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Glycaemic control in pregnancies complicated by type 1 diabetes



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Stewart, Zoe Alexandra 


Type 1 diabetes in pregnancy is associated with higher rates of maternal and infant complications. The complications are associated with maternal hyperglycaemia. Thus, the main goal of treatment for these women is to optimise glycaemic control and thereby improve clinical outcomes for themselves and for their baby.

This thesis examines glycaemic control in the mothers and infants of pregnancies affected by type 1 diabetes. I present the first home studies of closed-loop insulin delivery in this population. The aim of these studies was to assess the feasibility, efficacy, and utility of overnight and then day-and-night closed-loop insulin delivery in pregnant women with type 1 diabetes. The overnight study, which examined 16 pregnant women (mean age 34.1 years, HbA1c 6.8%, 14.4 weeks gestation), compared overnight use of the closed-loop system with sensor-augmented pump therapy in a 2x4-week randomised crossover design. We found that closed-loop therapy was associated with a 15% improvement in overnight time spent with target glucose concentration (3.5-7.8 mmol/L; 74.7% during closed-loop use vs 59.5% during sensor-augmented pump therapy use). The day-and night study also examined 16 pregnant women (mean age 32.8 years, HbA1c 8.0%, 16.4 weeks’ gestation) using a 2x4-week randomised crossover design to compare continuous day-and-night use of closed-loop insulin delivery with sensor-augmented pump therapy. This study enrolled a more diverse range of participants than the overnight study, but found that closed-loop therapy was associated with comparable glucose control and significantly less hypoglycaemia than sensor-augmented pump therapy. Chapter 4 examines women’s experiences of using the closed-loop system during pregnancy. While the system was generally well-received by participants, individual interactions and perceptions of the system varied markedly, and often did not align with biomedical measures of glycaemic response.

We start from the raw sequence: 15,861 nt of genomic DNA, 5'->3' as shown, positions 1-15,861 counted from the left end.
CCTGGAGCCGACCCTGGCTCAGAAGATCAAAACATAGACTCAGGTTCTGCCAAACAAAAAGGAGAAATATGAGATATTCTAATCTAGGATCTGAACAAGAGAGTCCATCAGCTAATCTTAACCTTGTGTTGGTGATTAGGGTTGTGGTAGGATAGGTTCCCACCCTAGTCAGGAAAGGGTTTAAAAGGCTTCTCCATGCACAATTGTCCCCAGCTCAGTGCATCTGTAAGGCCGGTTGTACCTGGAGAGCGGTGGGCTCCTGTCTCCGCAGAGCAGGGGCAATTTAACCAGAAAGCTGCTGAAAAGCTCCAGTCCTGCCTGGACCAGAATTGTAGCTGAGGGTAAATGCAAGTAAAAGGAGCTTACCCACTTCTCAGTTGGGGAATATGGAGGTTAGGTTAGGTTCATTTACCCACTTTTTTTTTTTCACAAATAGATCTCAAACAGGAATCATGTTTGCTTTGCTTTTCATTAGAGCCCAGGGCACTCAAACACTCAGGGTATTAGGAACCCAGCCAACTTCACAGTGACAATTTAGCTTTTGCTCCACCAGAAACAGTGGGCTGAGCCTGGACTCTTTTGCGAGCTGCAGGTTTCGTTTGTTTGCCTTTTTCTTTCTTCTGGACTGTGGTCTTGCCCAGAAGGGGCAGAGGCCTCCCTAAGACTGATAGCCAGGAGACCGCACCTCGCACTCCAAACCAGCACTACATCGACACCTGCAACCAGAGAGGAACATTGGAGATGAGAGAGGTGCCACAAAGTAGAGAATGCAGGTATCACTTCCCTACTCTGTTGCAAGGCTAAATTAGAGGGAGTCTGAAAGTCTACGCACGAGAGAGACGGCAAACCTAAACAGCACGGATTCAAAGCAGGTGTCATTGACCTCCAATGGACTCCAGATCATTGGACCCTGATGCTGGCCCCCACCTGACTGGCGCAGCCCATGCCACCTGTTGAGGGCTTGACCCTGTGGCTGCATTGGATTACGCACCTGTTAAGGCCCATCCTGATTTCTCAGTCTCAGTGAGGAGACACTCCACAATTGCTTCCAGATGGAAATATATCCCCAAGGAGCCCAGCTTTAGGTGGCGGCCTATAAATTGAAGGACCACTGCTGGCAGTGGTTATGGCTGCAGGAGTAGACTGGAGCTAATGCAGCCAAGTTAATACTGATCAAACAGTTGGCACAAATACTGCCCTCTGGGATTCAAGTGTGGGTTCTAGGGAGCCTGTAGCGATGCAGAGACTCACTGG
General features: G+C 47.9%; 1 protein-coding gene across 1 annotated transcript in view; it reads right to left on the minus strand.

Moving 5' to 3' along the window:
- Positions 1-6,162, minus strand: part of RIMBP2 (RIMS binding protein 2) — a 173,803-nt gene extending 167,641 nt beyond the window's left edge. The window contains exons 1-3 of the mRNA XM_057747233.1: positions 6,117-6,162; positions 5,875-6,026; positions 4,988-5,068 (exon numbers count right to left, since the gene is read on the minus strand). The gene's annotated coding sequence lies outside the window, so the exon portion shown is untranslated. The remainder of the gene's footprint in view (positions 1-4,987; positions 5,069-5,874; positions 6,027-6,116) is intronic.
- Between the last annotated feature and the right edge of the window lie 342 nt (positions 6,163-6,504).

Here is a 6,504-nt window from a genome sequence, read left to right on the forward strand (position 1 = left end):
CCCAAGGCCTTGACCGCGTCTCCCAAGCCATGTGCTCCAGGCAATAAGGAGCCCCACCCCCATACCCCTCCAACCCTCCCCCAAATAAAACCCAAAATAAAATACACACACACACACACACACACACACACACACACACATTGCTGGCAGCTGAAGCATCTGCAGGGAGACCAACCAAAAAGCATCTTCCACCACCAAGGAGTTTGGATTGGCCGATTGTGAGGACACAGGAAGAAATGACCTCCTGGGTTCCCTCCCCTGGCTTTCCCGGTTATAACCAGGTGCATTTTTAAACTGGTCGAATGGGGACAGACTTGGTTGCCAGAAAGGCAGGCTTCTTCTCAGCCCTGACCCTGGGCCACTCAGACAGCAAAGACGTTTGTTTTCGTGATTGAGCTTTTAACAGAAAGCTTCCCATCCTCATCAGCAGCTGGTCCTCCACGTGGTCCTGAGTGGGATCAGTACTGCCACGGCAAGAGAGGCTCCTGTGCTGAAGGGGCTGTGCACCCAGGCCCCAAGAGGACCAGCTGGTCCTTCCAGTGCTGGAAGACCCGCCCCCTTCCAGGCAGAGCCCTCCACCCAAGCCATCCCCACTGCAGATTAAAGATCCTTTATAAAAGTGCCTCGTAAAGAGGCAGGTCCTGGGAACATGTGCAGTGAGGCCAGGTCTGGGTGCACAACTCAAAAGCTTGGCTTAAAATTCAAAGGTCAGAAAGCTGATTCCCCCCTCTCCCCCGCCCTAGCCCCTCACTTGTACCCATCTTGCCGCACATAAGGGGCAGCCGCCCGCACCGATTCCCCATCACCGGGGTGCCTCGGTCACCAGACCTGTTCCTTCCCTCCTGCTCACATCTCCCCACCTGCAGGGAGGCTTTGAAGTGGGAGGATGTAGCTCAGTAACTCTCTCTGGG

After participation in either crossover study, participants could choose to continue using the technology until delivery (overnight study), or until 6 weeks post-partum (day and night study). Those data are presented in Chapters 2 and 3. The combined data from the women who used the closed-loop system during labour and delivery in either study are presented in Chapter 5. Tight glycaemic control during labour and delivery has traditionally been considered important for reducing rates of neonatal hypoglycaemia. However, despite very tight maternal glycaemic control in the women who used closed-loop insulin delivery, rates of neonatal hypoglycaemia were high.

In order to better characterise the relationship between maternal glucose control in type 1 diabetes pregnancy and neonatal hypoglycaemia, Chapter 6 details an observational study in which continuous glucose monitoring was used to measure maternal and neonatal glycaemic control in 16 mother-infant pairs. The study found that, while neonatal hypoglycaemia was very frequent, it was generally, but not always, detected and treated effectively.

Together, these studies suggest that a novel management tool, closed-loop insulin delivery, can improve overnight glycaemic control, and perhaps reduce hypoglycaemia during type 1 diabetes-affected pregnancies above what is possible with currently available treatments. However, complication rates remain high for these women and their babies. Further research is needed both to further develop treatments that can improve maternal glycaemic control, and to better understand the pathogenesis of diabetes-related pregnancy complications, with the ultimate goal of improving outcomes for women and their children. A definitive trial to assess the clinical efficacy, patient acceptability, and cost effectiveness of closed-loop is now warranted.





Murphy, Helen


Diabetes, pregnancy, closed-loop insulin delivery, type 1 diabetes, diabetes technology


Doctor of Philosophy (PhD)

Awarding Institution

University of Cambridge
Gates Cambridge Scholarship Jean Hailes Foundation Fellowship for Emerging Clinical Leaders in Women's Health